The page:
Wanting his ex-girlfriend back, George pined to Jerry about what he should do. Should I call her? George then asked of Kramer, who’d just walked in–and, with this line, jumped right in. “You’ve got to listen to the little man,” Kramer boomed, his voice confident, almost jovial. “My little man doesn’t know,” George whimpered, to which Kramer again boomed: “The little man knows all!”
The little voice inside us all has more than one name (instinct, conscience, etc.). It also has one common denominator: sometimes that voice goes the whimpering way of George’s. So we seek the counsel of others, maybe do a little research, to educate the little man–so that when we follow, or let others hear, what comes out of the little man’s mouth, we don’t end up sticking a little foot in it.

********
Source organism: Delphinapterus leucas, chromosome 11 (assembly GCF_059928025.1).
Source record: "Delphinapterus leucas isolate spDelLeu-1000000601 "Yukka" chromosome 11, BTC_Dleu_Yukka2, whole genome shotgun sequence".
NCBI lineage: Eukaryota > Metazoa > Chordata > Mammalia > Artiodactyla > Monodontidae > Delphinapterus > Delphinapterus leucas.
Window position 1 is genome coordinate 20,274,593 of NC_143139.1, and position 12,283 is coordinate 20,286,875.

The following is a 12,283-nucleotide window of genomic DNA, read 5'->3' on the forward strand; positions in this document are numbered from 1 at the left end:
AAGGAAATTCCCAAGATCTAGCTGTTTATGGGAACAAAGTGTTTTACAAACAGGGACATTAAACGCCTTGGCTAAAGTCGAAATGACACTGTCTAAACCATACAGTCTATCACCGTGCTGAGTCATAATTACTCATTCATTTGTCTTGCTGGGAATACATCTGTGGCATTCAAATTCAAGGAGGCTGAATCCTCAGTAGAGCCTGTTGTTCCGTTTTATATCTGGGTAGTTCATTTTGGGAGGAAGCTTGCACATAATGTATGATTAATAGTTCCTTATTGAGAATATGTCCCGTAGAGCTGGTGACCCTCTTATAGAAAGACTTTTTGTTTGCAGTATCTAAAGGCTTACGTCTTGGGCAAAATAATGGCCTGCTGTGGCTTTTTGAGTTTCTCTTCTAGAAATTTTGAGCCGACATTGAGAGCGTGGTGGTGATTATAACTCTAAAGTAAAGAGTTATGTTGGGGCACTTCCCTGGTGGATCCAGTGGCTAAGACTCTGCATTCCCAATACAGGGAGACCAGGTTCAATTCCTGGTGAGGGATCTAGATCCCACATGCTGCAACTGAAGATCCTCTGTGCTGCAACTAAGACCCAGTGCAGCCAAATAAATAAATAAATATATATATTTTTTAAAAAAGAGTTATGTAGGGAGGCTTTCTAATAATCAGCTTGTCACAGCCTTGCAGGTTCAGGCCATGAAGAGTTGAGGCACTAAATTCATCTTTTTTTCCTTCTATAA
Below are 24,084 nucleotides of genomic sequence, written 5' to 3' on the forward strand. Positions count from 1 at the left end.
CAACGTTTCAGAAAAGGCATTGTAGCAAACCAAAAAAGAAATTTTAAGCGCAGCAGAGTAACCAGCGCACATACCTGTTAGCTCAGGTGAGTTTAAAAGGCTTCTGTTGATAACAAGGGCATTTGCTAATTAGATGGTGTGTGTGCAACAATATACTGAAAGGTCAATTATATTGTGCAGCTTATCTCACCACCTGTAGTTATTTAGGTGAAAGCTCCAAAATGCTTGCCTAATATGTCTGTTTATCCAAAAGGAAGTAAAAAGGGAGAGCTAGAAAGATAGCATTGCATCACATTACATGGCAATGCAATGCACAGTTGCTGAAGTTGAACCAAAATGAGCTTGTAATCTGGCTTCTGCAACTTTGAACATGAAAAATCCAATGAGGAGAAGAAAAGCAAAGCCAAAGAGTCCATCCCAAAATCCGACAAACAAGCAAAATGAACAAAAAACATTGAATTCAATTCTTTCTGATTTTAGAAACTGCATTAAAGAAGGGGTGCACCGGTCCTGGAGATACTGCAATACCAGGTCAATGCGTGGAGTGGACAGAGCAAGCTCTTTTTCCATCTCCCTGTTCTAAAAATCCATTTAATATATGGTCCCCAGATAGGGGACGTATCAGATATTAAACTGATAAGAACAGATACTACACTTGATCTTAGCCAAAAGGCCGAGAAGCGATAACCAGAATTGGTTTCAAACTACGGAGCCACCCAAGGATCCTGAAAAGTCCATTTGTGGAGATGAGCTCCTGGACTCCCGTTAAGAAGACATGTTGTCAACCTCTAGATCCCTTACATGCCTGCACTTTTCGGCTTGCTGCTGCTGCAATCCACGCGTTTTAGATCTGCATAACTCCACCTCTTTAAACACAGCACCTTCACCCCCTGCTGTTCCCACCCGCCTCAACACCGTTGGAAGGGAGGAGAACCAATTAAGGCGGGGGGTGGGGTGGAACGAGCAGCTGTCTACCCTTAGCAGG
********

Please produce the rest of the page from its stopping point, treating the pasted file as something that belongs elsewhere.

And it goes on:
Wherever you find such self-education missing in those around you–whenever you hear their deliberations, their questions, their incessant fretting–fill their ears with the boom of Kramer’s challenge. Outing their inner monologues should promote better dialogue, making their lives and yours better for it.
Because if knowing yourself is the key to bettering yourself, then this isn’t just a line, it’s a linchpin to critical thinking–even if it’s just arriving at George’s conclusion to Kramer: “My little man is an idiot!”
From “The Pick”
Episode 13, Season 4
Seinfeld Volume 3, Disc 3
Timecode for the scene: 3:00